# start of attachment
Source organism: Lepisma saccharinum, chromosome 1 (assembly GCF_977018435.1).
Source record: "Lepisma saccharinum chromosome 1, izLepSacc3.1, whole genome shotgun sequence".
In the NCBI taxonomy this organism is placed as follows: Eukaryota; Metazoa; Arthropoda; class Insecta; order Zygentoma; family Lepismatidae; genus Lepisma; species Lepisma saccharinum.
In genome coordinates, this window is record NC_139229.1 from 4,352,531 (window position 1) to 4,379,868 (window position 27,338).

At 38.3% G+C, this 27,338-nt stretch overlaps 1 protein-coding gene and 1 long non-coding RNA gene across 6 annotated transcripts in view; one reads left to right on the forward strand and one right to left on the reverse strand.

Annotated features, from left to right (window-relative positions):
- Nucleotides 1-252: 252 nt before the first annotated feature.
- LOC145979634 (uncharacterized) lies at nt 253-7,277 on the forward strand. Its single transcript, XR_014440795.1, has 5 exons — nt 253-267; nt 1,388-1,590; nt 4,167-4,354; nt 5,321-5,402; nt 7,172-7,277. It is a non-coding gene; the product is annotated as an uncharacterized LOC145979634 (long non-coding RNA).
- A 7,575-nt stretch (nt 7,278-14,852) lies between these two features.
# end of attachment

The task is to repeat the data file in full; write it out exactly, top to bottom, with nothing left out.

Source organism: Lepisma saccharinum, chromosome 1 (assembly GCF_977018435.1).
Source record: "Lepisma saccharinum chromosome 1, izLepSacc3.1, whole genome shotgun sequence".
In the NCBI taxonomy this organism is placed as follows: Eukaryota; Metazoa; Arthropoda; class Insecta; order Zygentoma; family Lepismatidae; genus Lepisma; species Lepisma saccharinum.
In genome coordinates, this window is record NC_139229.1 from 4,352,531 (window position 1) to 4,379,868 (window position 27,338).

At 38.3% G+C, this 27,338-nt stretch overlaps 1 protein-coding gene and 1 long non-coding RNA gene across 6 annotated transcripts in view; one reads left to right on the forward strand and one right to left on the reverse strand.

Annotated features, from left to right (window-relative positions):
- Nucleotides 1-252: 252 nt before the first annotated feature.
- LOC145979634 (uncharacterized) lies at nt 253-7,277 on the forward strand. Its single transcript, XR_014440795.1, has 5 exons — nt 253-267; nt 1,388-1,590; nt 4,167-4,354; nt 5,321-5,402; nt 7,172-7,277. It is a non-coding gene; the product is annotated as an uncharacterized LOC145979634 (long non-coding RNA).
- A 7,575-nt stretch (nt 7,278-14,852) lies between these two features.